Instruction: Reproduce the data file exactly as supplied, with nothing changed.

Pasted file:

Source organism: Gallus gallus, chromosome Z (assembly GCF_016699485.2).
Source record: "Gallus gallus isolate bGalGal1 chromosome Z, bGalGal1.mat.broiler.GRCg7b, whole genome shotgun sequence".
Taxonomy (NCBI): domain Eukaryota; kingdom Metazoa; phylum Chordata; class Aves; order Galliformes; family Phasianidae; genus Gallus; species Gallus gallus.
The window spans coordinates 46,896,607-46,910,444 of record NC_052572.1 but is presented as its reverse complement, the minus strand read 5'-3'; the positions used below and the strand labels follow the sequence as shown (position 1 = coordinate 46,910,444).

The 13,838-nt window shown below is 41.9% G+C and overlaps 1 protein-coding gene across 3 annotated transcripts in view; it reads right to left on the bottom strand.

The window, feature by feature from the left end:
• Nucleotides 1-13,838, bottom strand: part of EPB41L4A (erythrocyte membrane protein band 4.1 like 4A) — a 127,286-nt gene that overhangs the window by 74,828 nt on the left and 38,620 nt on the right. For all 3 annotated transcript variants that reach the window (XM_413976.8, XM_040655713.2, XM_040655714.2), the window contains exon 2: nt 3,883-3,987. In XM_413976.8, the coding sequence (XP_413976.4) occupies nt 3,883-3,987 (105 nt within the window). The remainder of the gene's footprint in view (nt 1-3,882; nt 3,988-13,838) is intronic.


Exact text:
Source organism: Gallus gallus, chromosome Z (assembly GCF_016699485.2).
Source record: "Gallus gallus isolate bGalGal1 chromosome Z, bGalGal1.mat.broiler.GRCg7b, whole genome shotgun sequence".
Taxonomy (NCBI): domain Eukaryota; kingdom Metazoa; phylum Chordata; class Aves; order Galliformes; family Phasianidae; genus Gallus; species Gallus gallus.
The window spans coordinates 46,896,607-46,910,444 of record NC_052572.1 but is presented as its reverse complement, the minus strand read 5'-3'; the positions used below and the strand labels follow the sequence as shown (position 1 = coordinate 46,910,444).

The 13,838-nt window shown below is 41.9% G+C and overlaps 1 protein-coding gene across 3 annotated transcripts in view; it reads right to left on the bottom strand.

The window, feature by feature from the left end:
• Nucleotides 1-13,838, bottom strand: part of EPB41L4A (erythrocyte membrane protein band 4.1 like 4A) — a 127,286-nt gene that overhangs the window by 74,828 nt on the left and 38,620 nt on the right. For all 3 annotated transcript variants that reach the window (XM_413976.8, XM_040655713.2, XM_040655714.2), the window contains exon 2: nt 3,883-3,987. In XM_413976.8, the coding sequence (XP_413976.4) occupies nt 3,883-3,987 (105 nt within the window). The remainder of the gene's footprint in view (nt 1-3,882; nt 3,988-13,838) is intronic.